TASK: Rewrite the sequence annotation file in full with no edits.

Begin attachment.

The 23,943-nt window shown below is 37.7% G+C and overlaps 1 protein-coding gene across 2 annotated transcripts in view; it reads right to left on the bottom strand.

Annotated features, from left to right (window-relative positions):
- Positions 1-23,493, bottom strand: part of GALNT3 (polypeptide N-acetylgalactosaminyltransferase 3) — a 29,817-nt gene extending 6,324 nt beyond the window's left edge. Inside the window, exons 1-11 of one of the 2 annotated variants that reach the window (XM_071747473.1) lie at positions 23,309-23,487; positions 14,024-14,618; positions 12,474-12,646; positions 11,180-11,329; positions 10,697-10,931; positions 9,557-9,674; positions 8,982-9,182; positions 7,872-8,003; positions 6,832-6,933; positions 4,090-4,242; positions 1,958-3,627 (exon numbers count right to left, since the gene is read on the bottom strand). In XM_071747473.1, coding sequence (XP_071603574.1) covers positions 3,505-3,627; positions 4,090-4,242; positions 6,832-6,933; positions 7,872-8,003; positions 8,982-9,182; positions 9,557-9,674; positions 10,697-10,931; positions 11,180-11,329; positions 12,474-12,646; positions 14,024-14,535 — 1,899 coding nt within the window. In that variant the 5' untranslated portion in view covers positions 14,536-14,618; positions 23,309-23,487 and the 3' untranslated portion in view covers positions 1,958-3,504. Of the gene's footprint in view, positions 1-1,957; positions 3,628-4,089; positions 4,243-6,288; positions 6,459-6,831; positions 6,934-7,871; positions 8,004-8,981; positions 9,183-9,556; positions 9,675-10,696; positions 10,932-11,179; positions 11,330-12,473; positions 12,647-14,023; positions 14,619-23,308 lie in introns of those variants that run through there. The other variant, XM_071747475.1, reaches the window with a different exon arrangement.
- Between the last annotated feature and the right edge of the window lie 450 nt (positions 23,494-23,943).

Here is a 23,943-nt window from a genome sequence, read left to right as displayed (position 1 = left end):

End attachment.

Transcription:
The 23,943-nt window shown below is 37.7% G+C and overlaps 1 protein-coding gene across 2 annotated transcripts in view; it reads right to left on the bottom strand.

Annotated features, from left to right (window-relative positions):
- Positions 1-23,493, bottom strand: part of GALNT3 (polypeptide N-acetylgalactosaminyltransferase 3) — a 29,817-nt gene extending 6,324 nt beyond the window's left edge. Inside the window, exons 1-11 of one of the 2 annotated variants that reach the window (XM_071747473.1) lie at positions 23,309-23,487; positions 14,024-14,618; positions 12,474-12,646; positions 11,180-11,329; positions 10,697-10,931; positions 9,557-9,674; positions 8,982-9,182; positions 7,872-8,003; positions 6,832-6,933; positions 4,090-4,242; positions 1,958-3,627 (exon numbers count right to left, since the gene is read on the bottom strand). In XM_071747473.1, coding sequence (XP_071603574.1) covers positions 3,505-3,627; positions 4,090-4,242; positions 6,832-6,933; positions 7,872-8,003; positions 8,982-9,182; positions 9,557-9,674; positions 10,697-10,931; positions 11,180-11,329; positions 12,474-12,646; positions 14,024-14,535 — 1,899 coding nt within the window. In that variant the 5' untranslated portion in view covers positions 14,536-14,618; positions 23,309-23,487 and the 3' untranslated portion in view covers positions 1,958-3,504. Of the gene's footprint in view, positions 1-1,957; positions 3,628-4,089; positions 4,243-6,288; positions 6,459-6,831; positions 6,934-7,871; positions 8,004-8,981; positions 9,183-9,556; positions 9,675-10,696; positions 10,932-11,179; positions 11,330-12,473; positions 12,647-14,023; positions 14,619-23,308 lie in introns of those variants that run through there. The other variant, XM_071747475.1, reaches the window with a different exon arrangement.
- Between the last annotated feature and the right edge of the window lie 450 nt (positions 23,494-23,943).

Here is a 23,943-nt window from a genome sequence, read left to right as displayed (position 1 = left end):